United States officials are bracing for Iran to respond to the killing of General Qassem Soleimani, and are preparing for a possible "tit-for-tat" attempt on the life of an American military commander.
Meanwhile, the leader of Iran's Revolutionary Guard, Hossein Salami, has threatened to "set ablaze" places supported by the United States over the killing of a top Iranian general in a US air strike last week.
Mr Salami made the pledge before a crowd of thousands gathered in a central square in Kerman, the home town of General Soleimani.
The leader of Iran's Revolutionary Guard praised Gen Soleimani's exploits and said as a martyr, he represented an even greater threat to Iran's enemies.
"We will take revenge," he said.
Iran's parliament, meanwhile, passed an urgent bill declaring the US military's command at the Pentagon in Washington and those acting on its behalf "terrorists", subject to Iranian sanctions.
President Donald Trump ordered last week's strike against General Qassem Soleimani, the head of Iran's elite Quds Force, after the death of an American contractor in Iraq.
The Iranian commander is thought to have played a major role in the deaths of thousands of civilains and western military personnel, while the US said he was "actively developing plans" to attack Americans in Iraq and the Middle East.
Mourners in Kerman dressed in black carried posters bearing the image of General Soleimani, a man whose death prompted Iran's supreme leader to weep over his coffin on Monday as a crowd said by police to be in the millions filled Tehran streets.
The outpouring of grief was an unprecedented honour for a man viewed by Iranians as a national hero for his work leading the Guard's expeditionary Quds Force.
US officials believe the next steps by Iran will determine the ultimate course of the latest crisis.
The killing of General Soleimani has already pushed Tehran to abandon the remaining limits to its 2015 nuclear deal.
Meanwhile, pro-Iranian factions in the Iraqi Parliament have pushed to oust American troops following General Soleimani's killing on Iraqi soil.
US officials say American intelligence is not clear on whether Iran's latest military moves are designed to bolster Tehran's defences or prepare for an offensive strike, but the US is continuing to reinforce its own positions in the region, including repositioning some forces.
One official said the US anticipated a "major" attack of some type within the next day or two.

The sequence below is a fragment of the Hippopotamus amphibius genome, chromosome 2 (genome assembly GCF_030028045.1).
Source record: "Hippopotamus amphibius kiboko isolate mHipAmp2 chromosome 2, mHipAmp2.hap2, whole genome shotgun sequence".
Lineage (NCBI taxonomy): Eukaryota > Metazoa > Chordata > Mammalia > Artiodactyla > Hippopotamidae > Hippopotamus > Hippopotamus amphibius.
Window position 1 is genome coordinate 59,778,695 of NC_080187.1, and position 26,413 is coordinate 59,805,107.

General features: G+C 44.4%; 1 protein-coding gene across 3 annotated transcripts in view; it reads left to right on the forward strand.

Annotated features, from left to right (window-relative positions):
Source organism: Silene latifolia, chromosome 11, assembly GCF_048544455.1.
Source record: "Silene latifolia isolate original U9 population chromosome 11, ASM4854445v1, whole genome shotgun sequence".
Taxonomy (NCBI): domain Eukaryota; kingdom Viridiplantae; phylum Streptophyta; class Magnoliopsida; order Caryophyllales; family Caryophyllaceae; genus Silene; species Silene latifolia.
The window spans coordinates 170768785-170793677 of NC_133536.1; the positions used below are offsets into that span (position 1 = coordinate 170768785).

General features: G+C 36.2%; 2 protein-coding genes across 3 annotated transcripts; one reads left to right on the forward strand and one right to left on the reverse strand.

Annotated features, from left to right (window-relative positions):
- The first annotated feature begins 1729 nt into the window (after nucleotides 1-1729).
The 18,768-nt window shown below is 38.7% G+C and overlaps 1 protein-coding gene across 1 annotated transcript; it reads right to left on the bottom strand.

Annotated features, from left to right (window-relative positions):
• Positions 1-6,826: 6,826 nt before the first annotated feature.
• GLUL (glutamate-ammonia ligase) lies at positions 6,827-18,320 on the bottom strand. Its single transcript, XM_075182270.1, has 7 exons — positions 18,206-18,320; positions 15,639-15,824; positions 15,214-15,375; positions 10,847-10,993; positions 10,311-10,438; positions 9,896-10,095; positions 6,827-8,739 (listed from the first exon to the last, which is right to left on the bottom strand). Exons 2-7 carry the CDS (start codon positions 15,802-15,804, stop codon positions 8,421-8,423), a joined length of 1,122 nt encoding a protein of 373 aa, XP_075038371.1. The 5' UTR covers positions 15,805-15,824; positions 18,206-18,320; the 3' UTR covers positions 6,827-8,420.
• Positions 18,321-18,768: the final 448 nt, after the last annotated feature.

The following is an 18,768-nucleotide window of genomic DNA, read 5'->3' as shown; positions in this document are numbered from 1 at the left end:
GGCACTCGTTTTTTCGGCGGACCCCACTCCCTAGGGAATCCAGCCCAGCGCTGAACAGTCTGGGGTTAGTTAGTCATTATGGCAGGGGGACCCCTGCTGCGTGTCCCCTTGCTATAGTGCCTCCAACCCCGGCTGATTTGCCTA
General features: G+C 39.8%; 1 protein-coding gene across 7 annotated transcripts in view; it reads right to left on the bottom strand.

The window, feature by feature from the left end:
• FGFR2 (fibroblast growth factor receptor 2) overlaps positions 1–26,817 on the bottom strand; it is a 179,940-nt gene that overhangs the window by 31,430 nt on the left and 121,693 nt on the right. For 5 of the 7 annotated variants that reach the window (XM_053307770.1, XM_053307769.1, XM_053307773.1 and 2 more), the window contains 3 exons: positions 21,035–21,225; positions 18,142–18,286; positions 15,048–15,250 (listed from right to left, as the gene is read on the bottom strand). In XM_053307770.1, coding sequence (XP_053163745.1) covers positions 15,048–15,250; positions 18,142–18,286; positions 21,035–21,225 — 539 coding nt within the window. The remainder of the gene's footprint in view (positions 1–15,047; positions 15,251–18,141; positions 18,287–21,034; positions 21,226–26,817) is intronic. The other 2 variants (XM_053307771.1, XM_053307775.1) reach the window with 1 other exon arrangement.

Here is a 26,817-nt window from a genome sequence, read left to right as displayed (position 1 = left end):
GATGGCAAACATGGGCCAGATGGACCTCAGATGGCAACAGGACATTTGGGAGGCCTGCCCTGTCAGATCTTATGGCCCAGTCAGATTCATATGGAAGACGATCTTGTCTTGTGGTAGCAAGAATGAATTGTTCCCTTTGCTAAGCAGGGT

On Monday, Defence Secretary Mark Esper said no decision had been made about withdrawing troops from Iraq.
Tensions between the US and Iran have been regular since Mr Trump began his "maximum pressure" campaign against Iran shortly after taking office.
He abrogated the 2015 nuclear deal and reimposed crushing economic sanctions.
Both steps were aimed at preventing Iran from getting a nuclear weapon and deterring the sort of regional aggression spearheaded by General Soleimani.
Mr Trump has repeatedly contended he is not seeking "regime change" in Iran, a move promoted by some of his advisers.
The US military has increased the protection of its forces, particularly in Iraq.
Officials said a number of the recently deployed soldiers from the 1st Brigade of the 82nd Airborne Division had moved into Iraq from Kuwait in order to increase security for Americans there.
The US military has also suspended all training of Iraqi forces to focus on force protection.
The US military's concern about its vulnerability to Iranian attack in the Persian Gulf region has been at a heightened state since about May, when the administration reported it was getting intelligence indications that Iran was planning attacks on US interests in Iraq and elsewhere in the region.
The Pentagon sent additional forces to the Gulf at that point, and in July it worked out an arrangement with the government of Saudi Arabia to send US forces to a large base deep in the Saudi desert, in less obvious range of Iranian missiles.
The main hub for American military air operations throughout the Middle East is located at al-Udeid air base in Qatar, within easy range of Iranian missiles.
American forces also are stationed in the United Arab Emirates and Kuwait.
The Navy's 5th Fleet, which operates throughout the region, is based at Bahrain.
Meanwhile, in Washington, Congress, which has the sole power to declare war, has complained that Mr Trump did not provide advance notice of his air strike in Baghdad.
Mr Trump did meet the 48-hour deadline required by the War Powers Act to notify Congress after the deadly drone strike. The document was classified, and no public version was released.
Cover image: Iranian mourners during General Qassem Soleimani's funeral in Tehran (Picture: PA).